US financial organisations are at increased risk of falling victim to cyberattacks, according to a new report by cybersecurity rating and continuous risk monitoring firm SecurityScorecard. The firm's research revealed that 75% of the top 20 commercial banks in the US were infected by malware.
Several malware families, including Ponyloader, Vertexnext and Keybase were detected among many of the top 20 banks. "Over 422 malware events over the past year were detected in just one of the commercial banks. A total of 788 malware events were detected in all 20 commercial banks over the past 365 days," SecurityScorecard said in its report.
SecurityScorecard chief research officer Alex Heid told IBTimes UK, "Malware poses a diverse set of risks to financial institutions. All aspects of information security are affected by malware: Confidentiality, Integrity, and Availability. Everything from data theft, espionage, extortion, data destruction, denial of service attacks, unauthorised service use, and fraud are risks faced by financial enterprises in the modern era."
The report also disclosed that financial organisations across the world suffered from 22 "major publicly disclosed data breaches" over 2015-2016. "This is an issue that is becoming more and more common since the massive 2012 LinkedIn data breach recently surfaced again, where over 100 million user accounts and passwords were leaked," the firm said. Cybercriminals are taking advantage of the scores of leaked data, in efforts to compromise systems.
Risk of cyber heists
"From a technical perspective, the US financial sector is very much at risk for a Bangladesh Bank-style hack," Heid said. He added that institutions are now on alert for such attacks, thanks to the attention the hack garnered. However, he cautioned: "The increased vigilance on the part of the financial sector does not mean there is immunity; it simply means attackers will eventually develop a way to evade any newly implemented secondary analysis procedures."
Researchers found that a majority of US's top financial institutions have been using insecure email service providers (ESP), leaving many at risk of spam email campaigns and other targeted cyberattacks.
"The ease of use and standardisation of the ESP service across multiple unrelated enterprises can create an environment whereby attackers can target attacks to bypass known ESP configurations. For example, if it is known that an enterprise is making use of Gmail/Hotmail/etc as their ESP, then attackers can tailor their attack to evade that service's default antivirus signatures, malicious link analysis, and spam detection mechanisms.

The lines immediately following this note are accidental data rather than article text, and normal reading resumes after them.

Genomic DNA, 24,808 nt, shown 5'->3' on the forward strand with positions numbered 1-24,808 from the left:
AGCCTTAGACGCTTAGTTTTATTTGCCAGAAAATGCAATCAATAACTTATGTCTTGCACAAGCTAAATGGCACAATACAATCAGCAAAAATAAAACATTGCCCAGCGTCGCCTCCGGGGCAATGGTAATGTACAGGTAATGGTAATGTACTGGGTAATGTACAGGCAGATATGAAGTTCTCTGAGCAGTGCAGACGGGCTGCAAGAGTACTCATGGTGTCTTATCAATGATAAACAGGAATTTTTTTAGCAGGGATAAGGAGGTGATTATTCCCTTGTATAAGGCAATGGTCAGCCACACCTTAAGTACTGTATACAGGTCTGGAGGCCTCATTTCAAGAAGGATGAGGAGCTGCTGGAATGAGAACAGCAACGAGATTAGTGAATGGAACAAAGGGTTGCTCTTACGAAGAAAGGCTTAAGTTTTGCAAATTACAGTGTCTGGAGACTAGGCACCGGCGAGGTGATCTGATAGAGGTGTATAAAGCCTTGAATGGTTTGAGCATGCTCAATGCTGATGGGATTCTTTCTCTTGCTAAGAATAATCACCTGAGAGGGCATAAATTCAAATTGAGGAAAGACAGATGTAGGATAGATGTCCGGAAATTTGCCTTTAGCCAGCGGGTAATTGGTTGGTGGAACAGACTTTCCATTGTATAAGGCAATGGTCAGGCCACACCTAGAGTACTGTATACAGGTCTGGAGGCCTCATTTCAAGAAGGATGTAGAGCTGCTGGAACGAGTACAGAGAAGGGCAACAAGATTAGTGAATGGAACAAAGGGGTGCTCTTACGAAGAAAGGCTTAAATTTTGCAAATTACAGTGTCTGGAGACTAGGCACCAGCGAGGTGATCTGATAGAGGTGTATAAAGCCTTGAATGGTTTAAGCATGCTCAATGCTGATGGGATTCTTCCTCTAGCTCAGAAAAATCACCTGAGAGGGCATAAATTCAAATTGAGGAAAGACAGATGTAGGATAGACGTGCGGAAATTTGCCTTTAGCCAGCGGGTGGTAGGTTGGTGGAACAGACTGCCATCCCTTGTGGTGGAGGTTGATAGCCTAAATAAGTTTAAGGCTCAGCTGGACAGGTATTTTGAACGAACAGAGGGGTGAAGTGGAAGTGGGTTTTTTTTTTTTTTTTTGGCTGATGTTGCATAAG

"Through the process of trial and error, attackers will send malicious emails to their own personal ESP accounts repeatedly until they find a way to get their malicious message to deliver. Once the message has delivered, the attacker will know that the same message will deliver to ANY enterprise using the same ESP, and can then launch a spear phishing campaign with high deliverability, and delayed detection. For the victim of the compromise, this can result in reputation damage, fees for unauthorised service use, and the potential termination of the ESP account." Heid explained.
Coincidentally, the firm's report also detailed that most financial institutions were found to be running on outdated operating systems. Given that cybercriminals are wont to constantly test networks to identify and exploit vulnerabilities, it is imperative that organisations be vigilant in updating their security systems.
Heid pointed out: "Financial institutions can reduce their risk of attack from malware by ensuring that all endpoints are running the latest, secured versions of their operating systems and browsers, as well as ensuring all web browsing plugins are up to date, such as Flash and Java. When faced with properly configured endpoints, attackers will then use spear phishing and social engineering to persuade a user to manually execute malicious code. To reduce the risk of spear phishing and social engineering, regularly scheduled security awareness training is recommended."